This example already shows that in the future it will be necessary to integrate different technologies in order to make the flow of information not only consistent, but also as efficient as possible and, above all, target group-oriented. In the Asian region in particular, communication or even payment using the chat service WeChat has long been established in logistics. This requirement is also regularly mentioned by our customers as part of our travel planning.
Demographic change also plays a major role here. Generation Y and soon Generation Z have arrived in companies as employees and are taking on more and more responsibility. They have grown up with communication options that work at the push of a button, devices that talk to each other and technologies that are always up to date. As in the private sphere, this is expected and assumed in the corporate sphere.
The impact of artificial intelligence and robotic process automation
Artificial Intelligence (AI) and Robotic Process Automation (RPA), will be a key factor in supporting these manifold communication channels and most importantly making the information usable. AI can interpret messages from each source and make them machine-readable. RPA can trigger appropriate bookings as well as triggers for notifications and follow-up activities.
With the help of simple rule sets, the desired means of communication can be defined so that the relevant process participants can also be informed or distribute information as desired. In this way, the automation of logistical processes in companies can save a lot of time and thus also money. The advantage here is that both AI and RPA are highly customizable in the respective area used. For example, AI is ideally suited for evaluating given input, such as commissioning transports, load securing documentation or evaluating empty and returnable goods. The output, in turn, can be further processed by RPA to trigger follow-up activities and make bookings. In this way, AI and RPA work hand in hand in one work process.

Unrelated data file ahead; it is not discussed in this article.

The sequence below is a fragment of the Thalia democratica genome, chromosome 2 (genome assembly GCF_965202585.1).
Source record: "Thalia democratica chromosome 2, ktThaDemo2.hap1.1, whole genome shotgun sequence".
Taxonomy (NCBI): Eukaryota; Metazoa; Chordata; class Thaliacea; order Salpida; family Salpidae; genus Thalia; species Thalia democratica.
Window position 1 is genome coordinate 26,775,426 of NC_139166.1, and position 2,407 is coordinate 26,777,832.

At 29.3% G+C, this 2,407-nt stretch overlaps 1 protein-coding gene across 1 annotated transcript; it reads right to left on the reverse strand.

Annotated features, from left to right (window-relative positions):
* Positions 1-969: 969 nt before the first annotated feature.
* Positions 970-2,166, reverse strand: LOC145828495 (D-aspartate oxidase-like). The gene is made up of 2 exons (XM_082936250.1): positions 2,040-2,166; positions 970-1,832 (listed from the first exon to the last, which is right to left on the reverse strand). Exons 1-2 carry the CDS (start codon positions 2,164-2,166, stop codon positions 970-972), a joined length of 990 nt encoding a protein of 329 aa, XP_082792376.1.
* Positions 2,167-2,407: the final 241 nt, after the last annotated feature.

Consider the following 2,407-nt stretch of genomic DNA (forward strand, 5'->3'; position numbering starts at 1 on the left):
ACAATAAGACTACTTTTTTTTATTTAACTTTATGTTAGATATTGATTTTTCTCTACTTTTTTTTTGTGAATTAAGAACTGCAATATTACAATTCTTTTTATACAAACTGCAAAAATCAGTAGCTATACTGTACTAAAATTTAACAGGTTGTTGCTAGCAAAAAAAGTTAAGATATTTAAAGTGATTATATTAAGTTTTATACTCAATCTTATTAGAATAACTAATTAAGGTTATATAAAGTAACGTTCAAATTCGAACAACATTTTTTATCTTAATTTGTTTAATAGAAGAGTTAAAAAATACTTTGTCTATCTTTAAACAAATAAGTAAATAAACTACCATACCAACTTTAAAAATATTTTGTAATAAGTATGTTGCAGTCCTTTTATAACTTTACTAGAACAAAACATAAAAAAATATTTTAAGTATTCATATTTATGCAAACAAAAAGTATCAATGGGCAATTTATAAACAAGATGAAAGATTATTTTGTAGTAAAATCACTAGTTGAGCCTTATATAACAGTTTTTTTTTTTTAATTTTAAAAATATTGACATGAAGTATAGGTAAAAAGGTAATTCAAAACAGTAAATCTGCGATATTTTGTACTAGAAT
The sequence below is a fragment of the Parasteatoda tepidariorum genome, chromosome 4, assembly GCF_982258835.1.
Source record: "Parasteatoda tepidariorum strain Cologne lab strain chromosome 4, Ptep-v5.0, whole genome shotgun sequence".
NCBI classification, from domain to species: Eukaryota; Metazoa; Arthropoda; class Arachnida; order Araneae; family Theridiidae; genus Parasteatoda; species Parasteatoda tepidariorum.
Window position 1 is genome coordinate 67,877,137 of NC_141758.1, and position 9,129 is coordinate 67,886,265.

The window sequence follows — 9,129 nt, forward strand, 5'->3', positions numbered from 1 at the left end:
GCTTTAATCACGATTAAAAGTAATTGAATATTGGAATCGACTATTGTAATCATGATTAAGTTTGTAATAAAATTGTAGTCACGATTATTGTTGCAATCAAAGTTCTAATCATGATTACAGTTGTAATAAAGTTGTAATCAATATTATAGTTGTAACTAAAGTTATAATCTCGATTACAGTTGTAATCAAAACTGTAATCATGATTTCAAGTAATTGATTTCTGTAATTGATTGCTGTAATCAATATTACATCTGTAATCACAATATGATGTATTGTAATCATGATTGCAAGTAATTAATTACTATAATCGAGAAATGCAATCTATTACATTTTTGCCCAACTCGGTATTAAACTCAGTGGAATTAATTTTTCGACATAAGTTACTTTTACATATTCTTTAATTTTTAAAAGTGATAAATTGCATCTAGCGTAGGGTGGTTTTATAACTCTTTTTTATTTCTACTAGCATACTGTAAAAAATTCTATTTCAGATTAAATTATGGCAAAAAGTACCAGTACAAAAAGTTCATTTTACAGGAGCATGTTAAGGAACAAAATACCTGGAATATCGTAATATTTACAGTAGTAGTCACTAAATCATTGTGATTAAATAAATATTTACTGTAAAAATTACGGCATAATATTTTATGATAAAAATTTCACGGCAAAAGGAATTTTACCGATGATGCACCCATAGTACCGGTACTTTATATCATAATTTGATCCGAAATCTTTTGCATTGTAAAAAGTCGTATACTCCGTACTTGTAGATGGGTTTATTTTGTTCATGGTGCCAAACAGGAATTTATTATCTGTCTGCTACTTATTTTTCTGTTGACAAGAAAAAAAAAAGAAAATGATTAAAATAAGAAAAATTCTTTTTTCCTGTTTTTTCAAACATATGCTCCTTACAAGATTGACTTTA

Collaborative logistics processes: How does myleo / dsc position itself?
Communication and collaboration are at the heart of the myleo / dsc platform. Our approach is to involve all process participants and allow different types of communication. In our "leolab", we work daily on current and future trends and test various technologies. For example, we have already integrated Amazon Alexa into the platform to query status events along the transport.
MS Teams has also already been integrated to proactively notify process participants. Furthermore, the area of hardware is growing enormously - with the help of cameras and sensors, movements in the yard are detected, evaluated visually, and activities are automatically booked and the associated follow-up steps are triggered.
AI and RPA are not new territory for myleo / dsc - we have implemented the first use cases in container management - here we have gained exciting insights and created new approaches. The next use cases we will implement are automatic document identification, interpretation and automation of communication. In the first step, the confirmation of receipt will serve as an example. We will also integrate other communication channels of everyday life in order to transfer the usage habits of the year 2022 of many end users to our platform and thus make its operation even more intuitive.
We are ready! Are you?
Co-Head of Product and Solution Management
myleo / dsc